Apply the limit definition to prove [tex]lim_{n\rightarrow\infty}\frac{n^{2}-1}{2n^{2}+3}=\frac{1}{2}[/tex] (question stated above) I started by writing it as |f(n) - 1/2| and attempted to reduce it, but I don't think it's reducible so I am not able to simplify it.. By looking at it further, it stuck me because I don't know where to go with this exactly. I know I am supposed to come up with this arbitrary [tex]\epsilon[/tex] then somehow prove that |f(n) - 1/2| < [tex]\epsilon[/tex]. I need to know what are the exact steps to prove stuff like this...
So we choose arbitrary [tex]\epsilon > 0[/tex]. This means that [tex]\epsilon[/tex] can be ANYTHING positive. Now, given this [tex]\epsilon[/tex], we want to find an [tex]N \in \mathbb{N}[/tex] such that for all [tex]n>N,\, |f(n)-1/2|<\epsilon[/tex], that is, [tex]|\frac{n^2-1}{2n^2+3}-1/2|<\epsilon.[/tex] Now, fortunately for us, our function is monotone increasing, so all we have to find is a number N satisfying [tex]\frac{N^2-1}{2N^2+3} > 1/2-\epsilon[/tex]. I think you can do the rest. (You also need to prove that [tex]1/2 > \frac{n^2-1}{2n^2+3}[/tex] for all n for this proof to work.) The concept of the proof is as follows. Since [tex]\epsilon>0[/tex] can be made as small as we want, for ANY given small number, we can find a number N so high that for every number greater than N, the difference between 1/2 and the value of the function is smaller than the small number [tex]\epsilon[/tex]. This just says that as N gets increasingly higher, the value of the function gets increasingly close to 1/2.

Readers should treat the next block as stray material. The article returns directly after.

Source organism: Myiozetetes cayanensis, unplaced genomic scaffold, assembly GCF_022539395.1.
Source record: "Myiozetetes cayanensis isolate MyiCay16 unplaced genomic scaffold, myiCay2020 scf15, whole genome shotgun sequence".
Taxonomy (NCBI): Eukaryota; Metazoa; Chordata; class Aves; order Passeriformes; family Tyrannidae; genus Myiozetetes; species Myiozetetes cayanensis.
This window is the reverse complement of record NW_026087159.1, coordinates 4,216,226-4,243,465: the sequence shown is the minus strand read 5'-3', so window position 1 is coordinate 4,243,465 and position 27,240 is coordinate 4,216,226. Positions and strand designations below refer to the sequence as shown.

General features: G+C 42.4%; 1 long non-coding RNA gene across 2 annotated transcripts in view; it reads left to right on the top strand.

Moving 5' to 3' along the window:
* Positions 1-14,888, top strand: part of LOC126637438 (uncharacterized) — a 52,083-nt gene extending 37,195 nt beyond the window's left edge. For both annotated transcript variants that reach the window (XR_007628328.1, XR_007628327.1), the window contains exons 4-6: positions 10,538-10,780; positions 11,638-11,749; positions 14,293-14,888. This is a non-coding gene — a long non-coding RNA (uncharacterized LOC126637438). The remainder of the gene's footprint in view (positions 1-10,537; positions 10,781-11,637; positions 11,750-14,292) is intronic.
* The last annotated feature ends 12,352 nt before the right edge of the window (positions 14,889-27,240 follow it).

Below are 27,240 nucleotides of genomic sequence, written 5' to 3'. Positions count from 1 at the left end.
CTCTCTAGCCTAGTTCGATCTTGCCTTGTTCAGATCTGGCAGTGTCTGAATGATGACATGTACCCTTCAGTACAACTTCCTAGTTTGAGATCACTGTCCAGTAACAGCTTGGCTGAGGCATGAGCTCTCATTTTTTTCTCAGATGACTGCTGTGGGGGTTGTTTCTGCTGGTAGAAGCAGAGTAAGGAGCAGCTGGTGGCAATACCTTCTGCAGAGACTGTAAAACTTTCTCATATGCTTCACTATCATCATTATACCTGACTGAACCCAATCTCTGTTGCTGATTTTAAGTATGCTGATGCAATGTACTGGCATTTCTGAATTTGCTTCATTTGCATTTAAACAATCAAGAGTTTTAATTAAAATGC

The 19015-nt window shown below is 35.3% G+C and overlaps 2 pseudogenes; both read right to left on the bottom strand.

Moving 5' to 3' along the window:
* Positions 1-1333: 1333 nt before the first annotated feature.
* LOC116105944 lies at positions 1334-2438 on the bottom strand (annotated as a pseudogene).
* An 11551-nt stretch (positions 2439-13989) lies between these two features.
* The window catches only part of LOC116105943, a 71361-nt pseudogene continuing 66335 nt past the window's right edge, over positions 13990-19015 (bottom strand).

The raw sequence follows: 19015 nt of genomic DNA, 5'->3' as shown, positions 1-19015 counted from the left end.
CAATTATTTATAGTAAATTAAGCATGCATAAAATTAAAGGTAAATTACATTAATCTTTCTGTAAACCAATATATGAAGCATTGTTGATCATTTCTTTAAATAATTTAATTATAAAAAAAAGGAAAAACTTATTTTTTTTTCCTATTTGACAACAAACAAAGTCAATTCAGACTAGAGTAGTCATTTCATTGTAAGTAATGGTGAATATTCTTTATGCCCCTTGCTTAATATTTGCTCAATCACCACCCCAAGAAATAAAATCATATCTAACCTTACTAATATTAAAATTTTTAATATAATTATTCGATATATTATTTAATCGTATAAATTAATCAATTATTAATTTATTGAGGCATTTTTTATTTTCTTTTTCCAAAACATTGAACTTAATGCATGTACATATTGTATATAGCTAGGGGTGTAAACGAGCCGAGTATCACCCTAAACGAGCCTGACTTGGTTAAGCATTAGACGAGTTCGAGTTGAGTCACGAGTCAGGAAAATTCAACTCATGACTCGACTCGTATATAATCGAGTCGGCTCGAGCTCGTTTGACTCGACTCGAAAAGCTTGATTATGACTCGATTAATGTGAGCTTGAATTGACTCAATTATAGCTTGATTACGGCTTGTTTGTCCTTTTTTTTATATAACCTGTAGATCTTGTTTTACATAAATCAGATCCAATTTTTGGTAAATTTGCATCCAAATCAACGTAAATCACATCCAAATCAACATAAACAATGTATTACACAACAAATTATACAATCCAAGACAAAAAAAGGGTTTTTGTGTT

I get what you have said and proved that [tex]1/2 > \frac{n^2-1}{2n^2+3}[/tex] for all n, but I am still not very sure when you said to find an N, do you mean any arbitrary N or is it found by some sophistic method? I am not very getting used to this method of proving limit yet, so I might need a bit more details and a few key steps.. :)